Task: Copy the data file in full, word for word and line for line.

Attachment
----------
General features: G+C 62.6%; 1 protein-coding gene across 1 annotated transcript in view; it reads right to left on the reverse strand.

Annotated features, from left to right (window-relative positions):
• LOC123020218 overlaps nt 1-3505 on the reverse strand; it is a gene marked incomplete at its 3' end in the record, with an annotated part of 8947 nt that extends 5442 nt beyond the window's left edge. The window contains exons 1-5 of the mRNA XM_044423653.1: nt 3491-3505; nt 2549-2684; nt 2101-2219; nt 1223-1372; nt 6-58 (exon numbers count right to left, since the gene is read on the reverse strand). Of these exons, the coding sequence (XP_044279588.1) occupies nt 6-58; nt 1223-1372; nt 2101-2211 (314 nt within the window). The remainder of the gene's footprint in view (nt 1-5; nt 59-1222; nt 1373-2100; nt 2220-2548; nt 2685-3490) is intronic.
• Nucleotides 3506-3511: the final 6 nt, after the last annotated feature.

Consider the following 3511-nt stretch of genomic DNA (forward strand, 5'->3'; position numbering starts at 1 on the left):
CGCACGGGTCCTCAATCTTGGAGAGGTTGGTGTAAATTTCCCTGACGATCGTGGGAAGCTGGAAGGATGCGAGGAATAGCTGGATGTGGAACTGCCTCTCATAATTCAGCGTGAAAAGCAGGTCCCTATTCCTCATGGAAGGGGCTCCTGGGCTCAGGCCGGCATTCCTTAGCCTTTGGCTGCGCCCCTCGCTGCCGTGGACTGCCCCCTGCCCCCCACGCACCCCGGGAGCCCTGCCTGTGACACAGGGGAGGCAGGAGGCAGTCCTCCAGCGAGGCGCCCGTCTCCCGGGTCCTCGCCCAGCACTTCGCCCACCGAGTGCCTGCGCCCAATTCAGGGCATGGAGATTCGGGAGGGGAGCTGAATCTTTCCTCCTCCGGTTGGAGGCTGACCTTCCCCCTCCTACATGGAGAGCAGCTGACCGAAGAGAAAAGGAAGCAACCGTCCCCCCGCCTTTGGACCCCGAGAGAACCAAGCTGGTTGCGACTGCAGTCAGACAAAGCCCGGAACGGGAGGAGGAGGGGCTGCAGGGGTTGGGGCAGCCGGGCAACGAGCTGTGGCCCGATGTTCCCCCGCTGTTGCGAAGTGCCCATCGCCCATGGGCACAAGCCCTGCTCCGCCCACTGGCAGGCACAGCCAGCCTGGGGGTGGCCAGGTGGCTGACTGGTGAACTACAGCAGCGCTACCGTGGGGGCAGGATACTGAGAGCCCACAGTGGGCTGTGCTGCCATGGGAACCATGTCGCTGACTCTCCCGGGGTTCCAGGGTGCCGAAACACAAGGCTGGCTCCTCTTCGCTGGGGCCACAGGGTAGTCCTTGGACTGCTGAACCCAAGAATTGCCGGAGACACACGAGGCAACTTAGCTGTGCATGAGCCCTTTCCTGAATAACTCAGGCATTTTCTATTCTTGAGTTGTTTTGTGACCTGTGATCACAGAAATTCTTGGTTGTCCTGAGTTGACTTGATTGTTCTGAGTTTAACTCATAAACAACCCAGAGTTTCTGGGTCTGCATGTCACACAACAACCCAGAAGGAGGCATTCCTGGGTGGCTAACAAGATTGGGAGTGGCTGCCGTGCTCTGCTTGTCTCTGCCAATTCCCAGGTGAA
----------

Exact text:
General features: G+C 62.6%; 1 protein-coding gene across 1 annotated transcript in view; it reads right to left on the reverse strand.

Annotated features, from left to right (window-relative positions):
• LOC123020218 overlaps nt 1-3505 on the reverse strand; it is a gene marked incomplete at its 3' end in the record, with an annotated part of 8947 nt that extends 5442 nt beyond the window's left edge. The window contains exons 1-5 of the mRNA XM_044423653.1: nt 3491-3505; nt 2549-2684; nt 2101-2219; nt 1223-1372; nt 6-58 (exon numbers count right to left, since the gene is read on the reverse strand). Of these exons, the coding sequence (XP_044279588.1) occupies nt 6-58; nt 1223-1372; nt 2101-2211 (314 nt within the window). The remainder of the gene's footprint in view (nt 1-5; nt 59-1222; nt 1373-2100; nt 2220-2548; nt 2685-3490) is intronic.
• Nucleotides 3506-3511: the final 6 nt, after the last annotated feature.

Consider the following 3511-nt stretch of genomic DNA (forward strand, 5'->3'; position numbering starts at 1 on the left):
CGCACGGGTCCTCAATCTTGGAGAGGTTGGTGTAAATTTCCCTGACGATCGTGGGAAGCTGGAAGGATGCGAGGAATAGCTGGATGTGGAACTGCCTCTCATAATTCAGCGTGAAAAGCAGGTCCCTATTCCTCATGGAAGGGGCTCCTGGGCTCAGGCCGGCATTCCTTAGCCTTTGGCTGCGCCCCTCGCTGCCGTGGACTGCCCCCTGCCCCCCACGCACCCCGGGAGCCCTGCCTGTGACACAGGGGAGGCAGGAGGCAGTCCTCCAGCGAGGCGCCCGTCTCCCGGGTCCTCGCCCAGCACTTCGCCCACCGAGTGCCTGCGCCCAATTCAGGGCATGGAGATTCGGGAGGGGAGCTGAATCTTTCCTCCTCCGGTTGGAGGCTGACCTTCCCCCTCCTACATGGAGAGCAGCTGACCGAAGAGAAAAGGAAGCAACCGTCCCCCCGCCTTTGGACCCCGAGAGAACCAAGCTGGTTGCGACTGCAGTCAGACAAAGCCCGGAACGGGAGGAGGAGGGGCTGCAGGGGTTGGGGCAGCCGGGCAACGAGCTGTGGCCCGATGTTCCCCCGCTGTTGCGAAGTGCCCATCGCCCATGGGCACAAGCCCTGCTCCGCCCACTGGCAGGCACAGCCAGCCTGGGGGTGGCCAGGTGGCTGACTGGTGAACTACAGCAGCGCTACCGTGGGGGCAGGATACTGAGAGCCCACAGTGGGCTGTGCTGCCATGGGAACCATGTCGCTGACTCTCCCGGGGTTCCAGGGTGCCGAAACACAAGGCTGGCTCCTCTTCGCTGGGGCCACAGGGTAGTCCTTGGACTGCTGAACCCAAGAATTGCCGGAGACACACGAGGCAACTTAGCTGTGCATGAGCCCTTTCCTGAATAACTCAGGCATTTTCTATTCTTGAGTTGTTTTGTGACCTGTGATCACAGAAATTCTTGGTTGTCCTGAGTTGACTTGATTGTTCTGAGTTTAACTCATAAACAACCCAGAGTTTCTGGGTCTGCATGTCACACAACAACCCAGAAGGAGGCATTCCTGGGTGGCTAACAAGATTGGGAGTGGCTGCCGTGCTCTGCTTGTCTCTGCCAATTCCCAGGTGAA